Over the weekend I welcomed constituents to the LifeCare centre in Stockbridge to discuss the issues of climate change and international development and report back on my work in the Scottish Parliament.
The event attracted over 120 constituents who engaged the panel in a lively discussion about a range of issues tied to the central themes of climate change and international development.
The topics discussed ranged from the very local concerns about how we as individuals can take action to tackle climate change up to the very large-scale issues like the UK’s commitments to overseas aid and fair trade.
On climate change, the lead off point for discussion was Scotland’s Climate Change Act. The act, passed in 2009 set ambitious targets to cut carbon emissions by 42% by 2020 and by 80% by 2050.
Since the passing of the act there has been considerable concern raised, not least by some of the organisations represented at the event, about the gap between the Scottish Government’s rhetoric and action on climate change.
Last year, the Scottish Government revealed that they had missed the first annual target for emission reductions. Furthermore, their own Director of Energy and Climate Change has admitted that they are on course to fail to meet their targets even if they fully implemented the proposals and policies they had set out in 2010.
The Scottish Government recently published a draft of its second report on proposals and policies, setting out the initiatives it is planning or proposing to implement to bring down emissions. This is currently being scrutinised by Parliament and I will be raising concerns that it fails to deliver the step-change needed to get Scotland back on track to meeting its targets.
The issues of climate change and international development are closely linked. Many countries in the developing world are already beginning to see the consequences with more extreme weather, pressures on water resources, damage to local, predominantly agricultural, industry and increasing incidence of particular diseases.
When I visited Bangladesh as a Parliamentary volunteer for VSO I saw the impact that these issues have on widening inequalities, impacting on people’s health and preventing sustainable development. Against this backdrop, Scotland’s climate change act should provide an opportunity to take the lead, to share expertise and provide support to developing countries. However, continued failure to meet targets would seriously undermine this goal. That’s why it’s vital that the Scottish Government delivers on its commitments. We all have the potential – whether as citizens, trade union members, businesses, consumers and faith groups to use our influence to bring about the change that is needed.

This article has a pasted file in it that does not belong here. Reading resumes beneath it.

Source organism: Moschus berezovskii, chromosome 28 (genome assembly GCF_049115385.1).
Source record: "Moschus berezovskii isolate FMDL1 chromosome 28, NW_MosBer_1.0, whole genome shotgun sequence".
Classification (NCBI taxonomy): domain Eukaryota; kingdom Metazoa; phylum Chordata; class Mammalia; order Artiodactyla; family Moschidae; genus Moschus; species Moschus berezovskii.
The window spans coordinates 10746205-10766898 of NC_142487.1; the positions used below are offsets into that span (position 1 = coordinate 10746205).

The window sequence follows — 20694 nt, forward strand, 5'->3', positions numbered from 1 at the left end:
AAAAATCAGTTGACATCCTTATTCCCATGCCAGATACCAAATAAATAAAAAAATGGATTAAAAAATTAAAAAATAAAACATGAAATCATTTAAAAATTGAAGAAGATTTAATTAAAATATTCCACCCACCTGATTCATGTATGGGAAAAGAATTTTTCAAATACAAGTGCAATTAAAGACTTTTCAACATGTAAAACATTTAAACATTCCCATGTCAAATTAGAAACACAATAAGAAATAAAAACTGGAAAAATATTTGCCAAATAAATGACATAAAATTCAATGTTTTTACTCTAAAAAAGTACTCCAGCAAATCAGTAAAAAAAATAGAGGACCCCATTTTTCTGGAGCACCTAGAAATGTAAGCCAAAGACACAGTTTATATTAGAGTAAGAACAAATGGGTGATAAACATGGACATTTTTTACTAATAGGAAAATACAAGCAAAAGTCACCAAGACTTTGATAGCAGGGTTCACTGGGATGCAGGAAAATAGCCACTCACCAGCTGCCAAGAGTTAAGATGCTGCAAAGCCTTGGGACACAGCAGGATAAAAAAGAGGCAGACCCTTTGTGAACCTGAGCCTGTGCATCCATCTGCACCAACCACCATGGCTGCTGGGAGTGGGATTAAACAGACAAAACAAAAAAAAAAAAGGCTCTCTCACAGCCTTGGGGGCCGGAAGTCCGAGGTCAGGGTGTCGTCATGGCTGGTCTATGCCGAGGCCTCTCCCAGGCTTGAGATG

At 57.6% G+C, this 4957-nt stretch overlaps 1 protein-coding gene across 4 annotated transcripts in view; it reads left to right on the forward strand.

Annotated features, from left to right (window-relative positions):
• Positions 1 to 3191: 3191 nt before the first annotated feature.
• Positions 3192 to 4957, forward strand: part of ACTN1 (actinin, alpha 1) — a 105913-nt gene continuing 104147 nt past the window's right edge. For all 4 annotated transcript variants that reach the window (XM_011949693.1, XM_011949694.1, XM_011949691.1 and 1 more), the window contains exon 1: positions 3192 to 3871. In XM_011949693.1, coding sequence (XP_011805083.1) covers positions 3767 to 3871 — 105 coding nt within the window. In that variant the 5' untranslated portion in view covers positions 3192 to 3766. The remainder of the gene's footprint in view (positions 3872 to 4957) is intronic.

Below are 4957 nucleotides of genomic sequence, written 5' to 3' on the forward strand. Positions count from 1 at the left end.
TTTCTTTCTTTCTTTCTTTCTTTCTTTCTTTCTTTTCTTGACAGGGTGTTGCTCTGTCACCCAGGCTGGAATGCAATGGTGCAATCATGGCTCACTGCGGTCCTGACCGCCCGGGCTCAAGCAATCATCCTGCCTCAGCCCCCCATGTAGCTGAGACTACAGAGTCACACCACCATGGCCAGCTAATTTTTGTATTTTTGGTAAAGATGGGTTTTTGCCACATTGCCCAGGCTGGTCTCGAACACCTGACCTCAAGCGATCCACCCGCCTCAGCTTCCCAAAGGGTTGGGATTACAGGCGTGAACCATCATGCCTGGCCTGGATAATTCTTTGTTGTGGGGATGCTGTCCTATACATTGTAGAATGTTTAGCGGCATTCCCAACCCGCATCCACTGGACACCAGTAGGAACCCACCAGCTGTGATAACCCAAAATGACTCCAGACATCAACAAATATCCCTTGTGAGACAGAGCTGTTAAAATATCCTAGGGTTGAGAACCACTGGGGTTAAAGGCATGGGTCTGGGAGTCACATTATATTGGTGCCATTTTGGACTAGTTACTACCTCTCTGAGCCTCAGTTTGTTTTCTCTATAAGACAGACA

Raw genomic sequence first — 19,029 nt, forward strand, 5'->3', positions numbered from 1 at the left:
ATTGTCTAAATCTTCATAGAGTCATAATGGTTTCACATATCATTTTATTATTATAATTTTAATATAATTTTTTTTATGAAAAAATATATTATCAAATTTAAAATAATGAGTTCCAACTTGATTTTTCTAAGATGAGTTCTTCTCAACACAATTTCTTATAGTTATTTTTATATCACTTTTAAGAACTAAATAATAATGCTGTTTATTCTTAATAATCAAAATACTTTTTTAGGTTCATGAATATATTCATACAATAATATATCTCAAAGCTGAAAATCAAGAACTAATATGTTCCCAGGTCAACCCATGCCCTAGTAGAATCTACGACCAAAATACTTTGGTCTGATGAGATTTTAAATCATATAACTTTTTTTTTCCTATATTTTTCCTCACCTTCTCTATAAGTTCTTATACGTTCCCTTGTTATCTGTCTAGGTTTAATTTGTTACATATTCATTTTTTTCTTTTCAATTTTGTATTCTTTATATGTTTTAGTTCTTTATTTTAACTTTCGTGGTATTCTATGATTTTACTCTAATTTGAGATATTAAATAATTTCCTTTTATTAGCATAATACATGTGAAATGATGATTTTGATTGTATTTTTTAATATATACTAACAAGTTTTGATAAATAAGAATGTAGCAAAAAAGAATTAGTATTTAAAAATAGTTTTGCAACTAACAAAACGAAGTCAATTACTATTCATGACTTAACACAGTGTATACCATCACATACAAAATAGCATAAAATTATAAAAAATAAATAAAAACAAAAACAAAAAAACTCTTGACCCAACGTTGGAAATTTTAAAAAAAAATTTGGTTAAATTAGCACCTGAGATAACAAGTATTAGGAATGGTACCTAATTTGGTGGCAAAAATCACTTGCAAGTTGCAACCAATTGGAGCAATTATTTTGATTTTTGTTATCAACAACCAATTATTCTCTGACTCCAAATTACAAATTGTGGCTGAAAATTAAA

In the context of tackling inequalities, the issue of international aid is hugely important. Labour has long held a commitment to meet the UN’s target that 0.7% of national income should be spent on international aid. Rushanara said she was pleased that the Tory led coalition had recently committed to continuing progress. However, she was clear that this commitment needed to be given backing by legislation.
There was a lengthy discussion about what outcomes are delivered through international aid. As many people at the event on Saturday highlighted, it is not enough to simply provide money without monitoring how it is spent. There is a real challenge in tackling corruption to ensure that aid money does not simply line the pockets of officials at the expense of the general population.
The Millennium Development Goals are an important part of this work, highlighting a series of definable and measurable goals in key areas like poverty, child health and education and women’s equality.
The delivery of these goals cannot be achieved by nations acting in isolation. It is only through international cooperation and action.
Although the UK Government takes the lead on international development, which is reserved to Westminster, the Scottish Parliament has a potential role to play through support for training for health and educational professionals and through the Climate Justice Fund.
When Parliament returns from recess next week the Cross Party Group on International Development will be discussing the Scottish Government’s priorities when Scottish minister Humza Yussaf attends our next meeting.
There are also a series of close relationships fostered between Scotland and other nations, most notably in Malawi, where we have strong civic ties at all levels of society. In March this year we’ll see the celebration of the bicentenary of the birth of Scottish explorer David Livingston.
The idea of Scotland playing its part was recently articulated very well by the ‘Enough Food for Everyone If’ campaign. The campaign, launched in January by a coalition of 100 leading development charities and faith groups, has published a report showing that hunger and malnutrition in childhood will trap almost a billion young people in poverty by 2025.
As part of the launch, the campaign has produced a manifesto highlighting how Scotland can play its part in the international effort to end world hunger. I’m hoping that the motion I’ve laid on the subject will be debated in the Scottish Parliament.
What campaigns like this highlight is that responsibility for tackling the problems facing the developing world rest with us all – from small individual actions, through the work of local and national government, through the dedication of NGOs and through the work of the international community.
I’m delighted to see that so many people are engaged in these issues as evidenced by the fantastic turn out for the event. I encouraged everyone in attendance to continue to lobby their elected representatives to call for further action to ensure that these issues are pushed up the political agenda.